OK, I admit it. More than once as I was reading this collection, the words of Kramer (yes, that Kramer) popped into my head: “Oh, I’ll take a vet over an MD any day. They’ve got to be able to cure a lizard, a chicken, a pig, a frog—all on the same day.”

And for more than 50 years, in the Yorkshire Dales of northern England, that’s exactly what James Herriot did. (Well, maybe not the frogs. But pigs and cows and sheep and horses and dogs, yes.) All Creatures Great and Small is the first in his lo
When I was five, I wanted to be an artist. I was crazy about drawing. When I wasn't fighting with my sibs over something, you'd likely find me holed away, either reading or drawing. My dad was an artist, you see. Sure, running that liquor store in the ghetto was what paid the bills, but it was firmly stamped in my six-year-old mind that he was meant for a higher calling. I mean, look at the gallon of milk he painted on the side of the store. Was it not the perfect rendering of a gallon of milk? ...more
My uncle had such a harried schedule and such uncertain breaks that he too often couldn't indulge his love of reading at work. He carried these books to work because you could read a chapter in five minutes--then go on to the next chapter hours later with no loss of continuity.

He also loved the tv version, though he was getting a bit hard of hearing by the time I lived in his house, and often needed a translator at hand for the Yorkshire dialect.

If I were recommending, I'd recommend both. I don
An excellent book written by a vet who deals with animals in Britain's countryside. Some of the spin-offs weren't as great, but all were a good read. They're funny, heartwarming & full of fun stories about livestock & pets, but most especially about their odd owners.
Laura Leaney
This rating is from my teenage self. I haven't read this book since, well, whatever year that was, but I loved it. I was reminded of it by Gerald Durrell's My Family and Other Animals. These are the kinds of books that formed my world view. Animals and the English countryside. What could be more interesting to the young lover of gardens and cows?
Cargada de Libros
Aseguraros de compraros la 2ª edición : Todas las criaturas grandes y pequeñas by James Herriot, ésta está llena de erratas y errores. La otra está perfecta.
A good read! Two of the veterInarians in the book reminded me of the one I worked for, except the one I worked for was angrier!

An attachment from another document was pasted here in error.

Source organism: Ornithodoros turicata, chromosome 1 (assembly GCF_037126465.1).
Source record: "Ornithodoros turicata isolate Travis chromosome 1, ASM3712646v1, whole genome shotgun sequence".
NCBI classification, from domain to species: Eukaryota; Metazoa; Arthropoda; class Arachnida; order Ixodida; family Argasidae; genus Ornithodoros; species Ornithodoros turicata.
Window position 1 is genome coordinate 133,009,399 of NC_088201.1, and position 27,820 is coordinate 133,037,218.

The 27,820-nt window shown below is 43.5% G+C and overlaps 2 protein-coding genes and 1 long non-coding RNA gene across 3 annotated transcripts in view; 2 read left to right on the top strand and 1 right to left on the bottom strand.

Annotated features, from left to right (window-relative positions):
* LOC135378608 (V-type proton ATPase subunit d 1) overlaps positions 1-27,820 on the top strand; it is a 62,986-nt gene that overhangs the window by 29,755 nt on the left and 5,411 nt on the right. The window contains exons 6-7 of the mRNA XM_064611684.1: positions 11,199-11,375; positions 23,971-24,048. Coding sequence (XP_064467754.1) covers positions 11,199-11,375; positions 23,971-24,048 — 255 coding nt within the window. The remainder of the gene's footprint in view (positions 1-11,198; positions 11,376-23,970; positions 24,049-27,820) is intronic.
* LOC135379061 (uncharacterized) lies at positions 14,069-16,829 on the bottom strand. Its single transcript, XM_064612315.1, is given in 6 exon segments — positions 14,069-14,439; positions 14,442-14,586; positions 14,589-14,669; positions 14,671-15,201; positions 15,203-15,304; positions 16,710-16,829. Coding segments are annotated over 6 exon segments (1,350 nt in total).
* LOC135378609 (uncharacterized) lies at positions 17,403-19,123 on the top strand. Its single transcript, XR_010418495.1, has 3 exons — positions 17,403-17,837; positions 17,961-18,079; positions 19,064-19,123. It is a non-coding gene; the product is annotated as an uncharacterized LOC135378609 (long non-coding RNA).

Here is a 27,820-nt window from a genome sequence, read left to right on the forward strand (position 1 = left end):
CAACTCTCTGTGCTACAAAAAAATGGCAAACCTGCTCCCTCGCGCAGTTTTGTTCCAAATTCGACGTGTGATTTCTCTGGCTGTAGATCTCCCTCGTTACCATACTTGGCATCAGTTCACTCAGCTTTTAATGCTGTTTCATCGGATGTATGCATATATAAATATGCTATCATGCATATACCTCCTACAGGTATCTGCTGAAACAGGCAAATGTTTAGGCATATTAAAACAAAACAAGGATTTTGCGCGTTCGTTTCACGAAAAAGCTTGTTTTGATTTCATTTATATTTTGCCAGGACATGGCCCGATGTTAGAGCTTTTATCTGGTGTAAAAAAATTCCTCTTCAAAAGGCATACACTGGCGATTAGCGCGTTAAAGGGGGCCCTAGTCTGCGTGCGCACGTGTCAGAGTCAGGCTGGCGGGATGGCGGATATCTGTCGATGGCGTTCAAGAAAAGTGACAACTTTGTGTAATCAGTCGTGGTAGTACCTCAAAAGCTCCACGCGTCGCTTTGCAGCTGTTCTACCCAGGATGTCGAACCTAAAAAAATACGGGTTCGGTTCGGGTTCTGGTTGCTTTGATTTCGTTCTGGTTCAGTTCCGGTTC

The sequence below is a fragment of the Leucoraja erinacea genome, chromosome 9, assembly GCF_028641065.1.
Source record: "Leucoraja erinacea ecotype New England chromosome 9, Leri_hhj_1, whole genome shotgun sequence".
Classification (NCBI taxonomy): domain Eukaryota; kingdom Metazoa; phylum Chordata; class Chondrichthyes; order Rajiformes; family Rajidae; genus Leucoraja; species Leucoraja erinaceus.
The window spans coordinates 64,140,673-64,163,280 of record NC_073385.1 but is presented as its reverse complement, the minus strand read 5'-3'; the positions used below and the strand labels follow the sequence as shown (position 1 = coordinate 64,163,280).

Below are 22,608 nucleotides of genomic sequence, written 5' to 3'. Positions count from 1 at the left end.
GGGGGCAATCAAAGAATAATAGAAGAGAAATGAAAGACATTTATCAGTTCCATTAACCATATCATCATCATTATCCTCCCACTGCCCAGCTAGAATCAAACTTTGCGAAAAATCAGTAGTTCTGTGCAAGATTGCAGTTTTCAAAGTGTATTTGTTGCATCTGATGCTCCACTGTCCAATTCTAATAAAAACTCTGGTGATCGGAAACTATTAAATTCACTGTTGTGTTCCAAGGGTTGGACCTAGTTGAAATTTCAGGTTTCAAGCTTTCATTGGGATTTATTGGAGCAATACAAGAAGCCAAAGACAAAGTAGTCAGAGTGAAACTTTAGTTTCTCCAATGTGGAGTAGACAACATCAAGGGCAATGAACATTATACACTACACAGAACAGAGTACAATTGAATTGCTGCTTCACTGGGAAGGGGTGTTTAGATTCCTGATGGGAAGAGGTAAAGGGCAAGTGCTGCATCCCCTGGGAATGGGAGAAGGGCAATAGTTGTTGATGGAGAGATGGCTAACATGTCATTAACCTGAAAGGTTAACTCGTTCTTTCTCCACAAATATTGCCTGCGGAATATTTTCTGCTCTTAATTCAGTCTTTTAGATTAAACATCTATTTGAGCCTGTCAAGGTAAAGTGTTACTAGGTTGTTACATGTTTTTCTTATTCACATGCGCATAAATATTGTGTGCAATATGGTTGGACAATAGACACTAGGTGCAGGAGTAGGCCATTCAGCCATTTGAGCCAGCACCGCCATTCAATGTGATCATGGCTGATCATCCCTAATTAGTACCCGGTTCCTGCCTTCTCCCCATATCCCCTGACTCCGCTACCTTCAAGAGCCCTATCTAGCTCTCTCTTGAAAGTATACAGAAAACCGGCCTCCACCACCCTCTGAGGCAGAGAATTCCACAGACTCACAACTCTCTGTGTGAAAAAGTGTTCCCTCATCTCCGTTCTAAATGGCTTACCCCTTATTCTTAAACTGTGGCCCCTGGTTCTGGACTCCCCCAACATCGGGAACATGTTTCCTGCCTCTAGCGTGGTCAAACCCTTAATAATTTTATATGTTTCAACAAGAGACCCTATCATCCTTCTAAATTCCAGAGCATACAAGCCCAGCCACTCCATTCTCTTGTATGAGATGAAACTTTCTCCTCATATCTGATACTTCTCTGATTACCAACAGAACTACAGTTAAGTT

Tessa Eger
Don't deny this happens to you. We all get down, hit a rough patch, lose a job or get a divorce. Sometimes a gripping action movie is just what you need. But sometimes nothing works but a good, heartwarming laugh. For those moments, there is one author I can always count on. He's gone now, but his works will endure. The author is James Herriot, whose real name was James Alfred Wight, or Alf. The books are collectively known as All creatures great and small, as was the BBC tv series. Every book ...more
This is a book that any animal lover will enjoy. James Herriot is a newly qualified veterinary surgeon in the Yorkshire Dales. He takes a position as an assistant to Sigfried Farnon after completing his coursework in 1937. We learn of his struggles and triumphs, both in caring for the animals and dealing with the people in his daily life.

His writing is so vivid and detailed that you feel as though you are right there with him as he is caring for a sick cow, a dying dog, or any number of cases d
What a wonderful trip down memory lane this book was. I remember watching the TV series back in the 70's and 80's and picking this book up for the first time was like settling down by the fire with old friends.

Set in the Yorkshire Dales, this is the first book in a series by rookie vet James Herriot and his new life in the countryside and among the animals and his struggle to win over the old Yorkshire farmers and eccentric characters he meets there. There were so many times when I literally la
I can't remember how old I was when I read James Herriot for the first time. It must have been late elementary school or middle school. What I do remember is the burning desire it fostered in me (and in probably every other child who reads it) to be a vet. James Herriot adored his life, and his passion pours through in his simple, straightforward, but absorbing, storytelling.

It was recently, standing beside (and filming) one of our vets as he put his arm to the shoulder up the back ends of a st
A book to make you fly through the pages, chuckle ridiculously to yourself, and sigh with contentment at the end. I read this book in high school and liked it very much. This time as well, for some reason, it just really hit the spot. Not the least of it is that Herriot is clearly a man who found meaning in what he did and where he lived. He loved the Yorkshire Dales. They became a part of who he was. As a narrator, he is conscious about this measure of grace in his life and reflects upon it in ...more

I remember listening to the audiobook of this as a child on a long car ride, and realized the other day I had never read the books. The stories, by turns tender and hilarious, of a country vet in pre-WWII Yorkshire are so well written. Herriot has a gift for describing the rolling countryside, the ramshackle barns and the animals that make you feel as though you are there. Some of the stories never really go anywhere and you wonder, Why is this included? But most of them are absolutel
Beth A.
I read this for a book club. Honestly my expectations were not very high. I thought it would be all cute and syrupy with perhaps a bit of complaining about the difficulty of being a veterinarian in the dark ages.